Following on a campaign in which women called Gov. Mike Pence's office to tell him about their periods, activists plan a more traditional protest this weekend of a new law banning abortions sought because of genetic abnormalities that makes Indiana one of the most restrictive states in the country.
Women taking part in the phone blast have been offering information about their menstrual cycles, if they had cramps and other updates to the governor's flustered phone staff and posting the conversations to Twitter or a Facebook group. The "Periods for Pence" page has amassed thousands of "likes" in nearly a week. One caller asked if Pence could recommend a gynecologist.
"We are always willing to take calls from constituents who have questions, concerns or are looking for assistance," Pence spokeswoman Kara Brooks said. The office received nearly 100 calls since the page began and most this week have come from out of state, the governor's spokesman Matt Lloyd said. The constituent phone line had a constant busy tone for a brief time Wednesday.
The backlash against the bill — which bans abortions sought because of fetal abnormalities, including those that can lead to later miscarriages, and mandates fetal remains be either cremated or buried — has gained momentum. Activists plan a Statehouse rally Saturday challenging both legislators and Pence, who built a reputation in Congress as an anti-abortion activist and billed the new law as a "comprehensive pro-life measure."
Anti-abortion laws have seen much success in Indiana, with little opposition from the GOP-dominated Legislature. Among those are restrictions on insurance coverage, waiting periods for procedures and limits on when abortions can be performed.
The new layer of contention comes less than a month before Indiana's primary election, and Pence already faces a tough re-election campaign. He's taken criticism over social issues that made national news, like a furor over a "religious objections" law that critics saw as anti-gay, and is in a rematch against Democrat John Gregg, whom he defeated narrowly in 2012.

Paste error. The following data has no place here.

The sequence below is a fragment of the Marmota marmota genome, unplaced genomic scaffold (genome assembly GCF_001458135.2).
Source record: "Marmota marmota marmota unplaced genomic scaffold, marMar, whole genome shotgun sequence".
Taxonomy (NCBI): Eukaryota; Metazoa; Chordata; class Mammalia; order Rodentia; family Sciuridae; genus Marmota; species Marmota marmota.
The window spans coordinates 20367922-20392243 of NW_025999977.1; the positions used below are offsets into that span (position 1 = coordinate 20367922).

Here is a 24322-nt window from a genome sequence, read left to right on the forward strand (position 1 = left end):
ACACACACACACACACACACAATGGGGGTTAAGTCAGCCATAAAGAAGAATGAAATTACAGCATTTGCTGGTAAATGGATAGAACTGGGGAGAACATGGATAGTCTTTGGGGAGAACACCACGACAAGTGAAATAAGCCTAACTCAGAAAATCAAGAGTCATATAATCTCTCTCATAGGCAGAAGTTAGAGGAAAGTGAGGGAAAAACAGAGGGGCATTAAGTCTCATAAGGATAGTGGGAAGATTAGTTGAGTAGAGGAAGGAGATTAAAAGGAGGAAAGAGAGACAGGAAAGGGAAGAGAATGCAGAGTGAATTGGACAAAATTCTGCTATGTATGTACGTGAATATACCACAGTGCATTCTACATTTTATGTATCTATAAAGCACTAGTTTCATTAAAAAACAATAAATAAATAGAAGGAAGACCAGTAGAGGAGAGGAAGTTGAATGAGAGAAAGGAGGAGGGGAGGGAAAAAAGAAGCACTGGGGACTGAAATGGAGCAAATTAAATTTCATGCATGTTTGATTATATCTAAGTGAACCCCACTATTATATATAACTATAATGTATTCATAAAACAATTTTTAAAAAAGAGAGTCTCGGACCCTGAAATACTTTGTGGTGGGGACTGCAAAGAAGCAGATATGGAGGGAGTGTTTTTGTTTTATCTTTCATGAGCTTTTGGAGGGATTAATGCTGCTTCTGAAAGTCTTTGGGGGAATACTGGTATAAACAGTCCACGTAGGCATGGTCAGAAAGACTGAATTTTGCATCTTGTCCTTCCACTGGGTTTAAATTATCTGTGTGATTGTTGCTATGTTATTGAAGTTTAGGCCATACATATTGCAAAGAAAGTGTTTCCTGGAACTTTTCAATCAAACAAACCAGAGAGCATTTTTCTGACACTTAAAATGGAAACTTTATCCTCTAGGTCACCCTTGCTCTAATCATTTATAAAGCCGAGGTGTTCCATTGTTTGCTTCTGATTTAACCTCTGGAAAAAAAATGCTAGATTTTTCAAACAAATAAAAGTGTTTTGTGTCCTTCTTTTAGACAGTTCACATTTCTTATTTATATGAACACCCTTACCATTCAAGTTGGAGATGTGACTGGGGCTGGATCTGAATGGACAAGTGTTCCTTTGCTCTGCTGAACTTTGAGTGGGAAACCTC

But Indiana University political science professor Marjorie Hershey thinks the impact on the governor will be minimal. She cites the months yet before the general election and historically low voter turnouts outside of his socially conservative base.
"His base loves this stuff and that's what he is appealing to," Hershey said. "So it depends on which group is more effectively outraged."
Annette Gross, a co-organizer of Saturday's rally, said though Pence signed the abortion measure into law, she is also frustrated with the 97 lawmakers who voted in favor of the bill. That includes Republican House Speaker Brian Bosma, who rarely votes on legislation. His Democratic opponent, Dana Black, plans to speak at the rally.
"I'm not that naive to think that 3,200 people is going to cause the governor to take back the bill, but he cannot hide in his ivory tower and pretend everything is OK because it's not," Gross said. "I don't know if it will change anything, but at least it gives people a voice."
The Rev. Marie Siroky, a United Church of Christ hospital chaplain in northwest Indiana and co-organizer of the rally, said adding a penalty for abortion will complicate patient-doctor relationships.
"I don't think people realize the trauma this can cause," Siroky said. "I guarantee you that people will not seek care. They are going to be so scared to go to the ER and you can't be honest with your doctor."
Indiana Right to Life and other anti-abortion advocates say the law will protect fetuses.
"The upcoming Planned Parenthood abortion rally is an ugly reminder of the hate directed at unborn children who are vulnerable for abortion because of their gender, race or potential disability," Sue Swayze, IRL vice president for public affairs, said in an email.
The American Civil Liberties Union and Planned Parenthood both said they are planning to sue Indiana in a constitutional challenge over the law, after several other challenges in the past decade over reproductive rights.
Several female GOP lawmakers, some of whom have sponsored anti-abortion legislation in the past, opposed the latest law.
"I think it makes Indiana appear to be very intolerant of women's reproductive health issues," said State Sen. Vaneta Becker, an Evansville Republican. "And I think some people will feel the effects of this in the upcoming election."